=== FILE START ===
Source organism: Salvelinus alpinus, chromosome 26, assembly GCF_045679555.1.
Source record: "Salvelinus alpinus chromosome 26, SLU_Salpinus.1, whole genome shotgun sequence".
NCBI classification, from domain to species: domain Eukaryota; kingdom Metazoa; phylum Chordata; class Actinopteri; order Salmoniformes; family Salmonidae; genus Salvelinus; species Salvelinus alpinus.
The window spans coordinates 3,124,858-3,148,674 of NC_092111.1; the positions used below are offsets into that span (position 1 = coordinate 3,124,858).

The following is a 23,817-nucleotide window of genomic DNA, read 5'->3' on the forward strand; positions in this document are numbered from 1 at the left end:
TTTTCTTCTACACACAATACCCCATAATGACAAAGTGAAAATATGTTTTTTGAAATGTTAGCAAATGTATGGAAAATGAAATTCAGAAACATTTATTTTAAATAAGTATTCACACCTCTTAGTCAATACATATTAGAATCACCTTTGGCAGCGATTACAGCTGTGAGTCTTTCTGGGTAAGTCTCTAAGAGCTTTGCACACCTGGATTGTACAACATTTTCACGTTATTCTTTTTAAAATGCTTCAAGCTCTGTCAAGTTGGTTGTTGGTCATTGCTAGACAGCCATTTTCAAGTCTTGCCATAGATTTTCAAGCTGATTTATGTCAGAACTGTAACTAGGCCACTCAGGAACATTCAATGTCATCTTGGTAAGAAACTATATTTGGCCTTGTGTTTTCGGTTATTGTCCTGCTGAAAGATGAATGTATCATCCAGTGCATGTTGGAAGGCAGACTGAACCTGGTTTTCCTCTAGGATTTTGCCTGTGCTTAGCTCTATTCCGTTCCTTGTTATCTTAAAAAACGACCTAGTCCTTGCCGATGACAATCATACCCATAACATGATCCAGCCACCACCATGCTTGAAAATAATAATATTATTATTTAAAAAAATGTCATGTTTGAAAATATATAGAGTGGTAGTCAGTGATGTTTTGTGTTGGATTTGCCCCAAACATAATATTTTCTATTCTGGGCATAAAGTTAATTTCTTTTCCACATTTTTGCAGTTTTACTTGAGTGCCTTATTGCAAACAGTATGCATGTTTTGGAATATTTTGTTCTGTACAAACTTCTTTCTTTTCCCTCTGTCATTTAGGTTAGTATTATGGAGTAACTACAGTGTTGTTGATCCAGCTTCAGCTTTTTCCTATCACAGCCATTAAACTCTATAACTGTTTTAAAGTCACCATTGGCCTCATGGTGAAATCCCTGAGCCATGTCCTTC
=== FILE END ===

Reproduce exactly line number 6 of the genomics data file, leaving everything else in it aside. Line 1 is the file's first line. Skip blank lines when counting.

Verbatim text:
TTTTCTTCTACACACAATACCCCATAATGACAAAGTGAAAATATGTTTTTTGAAATGTTAGCAAATGTATGGAAAATGAAATTCAGAAACATTTATTTTAAATAAGTATTCACACCTCTTAGTCAATACATATTAGAATCACCTTTGGCAGCGATTACAGCTGTGAGTCTTTCTGGGTAAGTCTCTAAGAGCTTTGCACACCTGGATTGTACAACATTTTCACGTTATTCTTTTTAAAATGCTTCAAGCTCTGTCAAGTTGGTTGTTGGTCATTGCTAGACAGCCATTTTCAAGTCTTGCCATAGATTTTCAAGCTGATTTATGTCAGAACTGTAACTAGGCCACTCAGGAACATTCAATGTCATCTTGGTAAGAAACTATATTTGGCCTTGTGTTTTCGGTTATTGTCCTGCTGAAAGATGAATGTATCATCCAGTGCATGTTGGAAGGCAGACTGAACCTGGTTTTCCTCTAGGATTTTGCCTGTGCTTAGCTCTATTCCGTTCCTTGTTATCTTAAAAAACGACCTAGTCCTTGCCGATGACAATCATACCCATAACATGATCCAGCCACCACCATGCTTGAAAATAATAATATTATTATTTAAAAAAATGTCATGTTTGAAAATATATAGAGTGGTAGTCAGTGATGTTTTGTGTTGGATTTGCCCCAAACATAATATTTTCTATTCTGGGCATAAAGTTAATTTCTTTTCCACATTTTTGCAGTTTTACTTGAGTGCCTTATTGCAAACAGTATGCATGTTTTGGAATATTTTGTTCTGTACAAACTTCTTTCTTTTCCCTCTGTCATTTAGGTTAGTATTATGGAGTAACTACAGTGTTGTTGATCCAGCTTCAGCTTTTTCCTATCACAGCCATTAAACTCTATAACTGTTTTAAAGTCACCATTGGCCTCATGGTGAAATCCCTGAGCCATGTCCTTC